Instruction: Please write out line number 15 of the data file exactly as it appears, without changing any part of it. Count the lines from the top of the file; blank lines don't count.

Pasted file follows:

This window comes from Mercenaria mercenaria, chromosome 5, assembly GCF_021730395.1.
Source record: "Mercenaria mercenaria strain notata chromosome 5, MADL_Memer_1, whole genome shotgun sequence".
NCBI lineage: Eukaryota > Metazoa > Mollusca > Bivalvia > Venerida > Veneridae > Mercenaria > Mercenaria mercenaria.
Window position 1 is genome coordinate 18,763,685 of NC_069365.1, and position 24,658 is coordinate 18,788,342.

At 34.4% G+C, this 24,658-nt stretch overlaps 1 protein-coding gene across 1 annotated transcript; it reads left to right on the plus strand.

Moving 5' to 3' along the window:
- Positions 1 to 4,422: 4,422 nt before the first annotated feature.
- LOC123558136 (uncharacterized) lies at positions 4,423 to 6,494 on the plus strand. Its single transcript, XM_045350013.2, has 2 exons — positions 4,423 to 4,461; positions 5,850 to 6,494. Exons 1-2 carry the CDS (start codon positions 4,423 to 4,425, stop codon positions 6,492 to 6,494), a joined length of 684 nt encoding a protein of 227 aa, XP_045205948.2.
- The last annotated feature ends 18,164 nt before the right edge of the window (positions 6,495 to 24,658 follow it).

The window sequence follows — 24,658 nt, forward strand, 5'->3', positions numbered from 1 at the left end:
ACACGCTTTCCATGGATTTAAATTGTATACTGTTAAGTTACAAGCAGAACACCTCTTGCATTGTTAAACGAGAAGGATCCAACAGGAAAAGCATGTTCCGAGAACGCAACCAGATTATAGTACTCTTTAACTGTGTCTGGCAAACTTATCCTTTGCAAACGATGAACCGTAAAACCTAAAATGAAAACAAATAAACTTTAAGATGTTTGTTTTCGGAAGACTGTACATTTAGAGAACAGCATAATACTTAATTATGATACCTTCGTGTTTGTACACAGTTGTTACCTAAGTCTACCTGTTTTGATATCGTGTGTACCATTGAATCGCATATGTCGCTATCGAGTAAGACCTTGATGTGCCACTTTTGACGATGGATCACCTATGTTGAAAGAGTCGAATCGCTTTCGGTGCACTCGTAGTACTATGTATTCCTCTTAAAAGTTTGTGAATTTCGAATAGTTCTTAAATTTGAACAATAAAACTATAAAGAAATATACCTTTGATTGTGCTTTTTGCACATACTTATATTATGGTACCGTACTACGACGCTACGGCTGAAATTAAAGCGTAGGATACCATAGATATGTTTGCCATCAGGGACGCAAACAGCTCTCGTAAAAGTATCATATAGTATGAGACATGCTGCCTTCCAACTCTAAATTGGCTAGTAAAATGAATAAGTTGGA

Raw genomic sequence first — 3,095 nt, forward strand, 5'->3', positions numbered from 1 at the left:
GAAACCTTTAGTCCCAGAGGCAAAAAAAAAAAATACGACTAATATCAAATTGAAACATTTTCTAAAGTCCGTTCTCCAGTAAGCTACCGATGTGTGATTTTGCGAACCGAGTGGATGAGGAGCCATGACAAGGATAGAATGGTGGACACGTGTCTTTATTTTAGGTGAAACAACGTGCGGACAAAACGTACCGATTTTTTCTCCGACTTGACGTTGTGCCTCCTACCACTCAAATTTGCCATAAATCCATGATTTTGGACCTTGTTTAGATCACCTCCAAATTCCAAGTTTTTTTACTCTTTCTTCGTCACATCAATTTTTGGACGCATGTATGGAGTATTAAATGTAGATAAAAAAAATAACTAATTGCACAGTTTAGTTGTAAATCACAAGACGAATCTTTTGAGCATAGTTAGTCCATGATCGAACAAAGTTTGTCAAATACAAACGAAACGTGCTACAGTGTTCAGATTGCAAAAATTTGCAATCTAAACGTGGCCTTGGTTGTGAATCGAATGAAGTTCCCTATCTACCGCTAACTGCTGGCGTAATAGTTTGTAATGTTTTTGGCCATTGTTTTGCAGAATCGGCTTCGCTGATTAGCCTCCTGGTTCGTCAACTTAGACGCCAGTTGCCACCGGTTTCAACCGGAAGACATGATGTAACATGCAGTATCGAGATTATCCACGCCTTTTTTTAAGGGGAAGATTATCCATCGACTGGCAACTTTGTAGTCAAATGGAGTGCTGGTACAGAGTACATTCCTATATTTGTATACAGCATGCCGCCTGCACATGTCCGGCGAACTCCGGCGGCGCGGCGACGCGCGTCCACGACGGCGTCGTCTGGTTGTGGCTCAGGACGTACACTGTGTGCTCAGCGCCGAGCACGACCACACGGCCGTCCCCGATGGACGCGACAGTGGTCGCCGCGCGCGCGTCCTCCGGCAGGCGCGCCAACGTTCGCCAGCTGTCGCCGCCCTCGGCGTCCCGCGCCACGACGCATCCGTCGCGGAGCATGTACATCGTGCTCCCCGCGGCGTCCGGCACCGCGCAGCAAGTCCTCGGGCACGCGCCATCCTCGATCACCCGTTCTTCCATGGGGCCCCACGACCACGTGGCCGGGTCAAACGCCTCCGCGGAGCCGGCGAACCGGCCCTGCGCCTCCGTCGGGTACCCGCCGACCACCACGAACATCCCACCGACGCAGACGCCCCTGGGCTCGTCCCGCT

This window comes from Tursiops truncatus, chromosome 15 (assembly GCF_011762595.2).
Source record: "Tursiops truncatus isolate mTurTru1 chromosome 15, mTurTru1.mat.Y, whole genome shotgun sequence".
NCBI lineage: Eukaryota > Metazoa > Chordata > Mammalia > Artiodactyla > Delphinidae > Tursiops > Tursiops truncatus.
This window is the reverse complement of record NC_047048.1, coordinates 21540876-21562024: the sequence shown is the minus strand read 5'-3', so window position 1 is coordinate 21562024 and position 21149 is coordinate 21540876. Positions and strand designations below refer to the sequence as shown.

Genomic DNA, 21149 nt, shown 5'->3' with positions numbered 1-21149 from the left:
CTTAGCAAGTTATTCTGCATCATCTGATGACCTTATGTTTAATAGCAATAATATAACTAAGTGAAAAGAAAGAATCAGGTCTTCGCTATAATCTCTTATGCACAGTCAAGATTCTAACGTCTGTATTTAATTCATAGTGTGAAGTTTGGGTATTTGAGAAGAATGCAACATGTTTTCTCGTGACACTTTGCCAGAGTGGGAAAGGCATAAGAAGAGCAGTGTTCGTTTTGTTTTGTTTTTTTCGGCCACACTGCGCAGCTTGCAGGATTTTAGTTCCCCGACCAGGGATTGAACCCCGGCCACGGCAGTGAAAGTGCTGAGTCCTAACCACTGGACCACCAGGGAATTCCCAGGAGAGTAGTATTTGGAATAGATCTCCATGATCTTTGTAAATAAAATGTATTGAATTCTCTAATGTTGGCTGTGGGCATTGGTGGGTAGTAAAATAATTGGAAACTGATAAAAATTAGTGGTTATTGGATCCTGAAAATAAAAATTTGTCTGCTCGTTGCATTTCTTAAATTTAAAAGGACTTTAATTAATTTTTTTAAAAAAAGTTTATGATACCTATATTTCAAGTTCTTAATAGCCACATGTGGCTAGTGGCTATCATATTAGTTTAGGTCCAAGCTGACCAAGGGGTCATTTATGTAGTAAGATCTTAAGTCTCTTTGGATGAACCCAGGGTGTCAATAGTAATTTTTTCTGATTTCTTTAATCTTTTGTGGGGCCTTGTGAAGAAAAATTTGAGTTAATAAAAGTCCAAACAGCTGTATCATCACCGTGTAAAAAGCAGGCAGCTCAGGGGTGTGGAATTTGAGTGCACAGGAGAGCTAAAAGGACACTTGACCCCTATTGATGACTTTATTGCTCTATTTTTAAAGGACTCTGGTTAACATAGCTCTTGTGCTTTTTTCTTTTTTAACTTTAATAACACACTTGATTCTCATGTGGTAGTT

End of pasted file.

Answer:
Source record: "Tursiops truncatus isolate mTurTru1 chromosome 15, mTurTru1.mat.Y, whole genome shotgun sequence".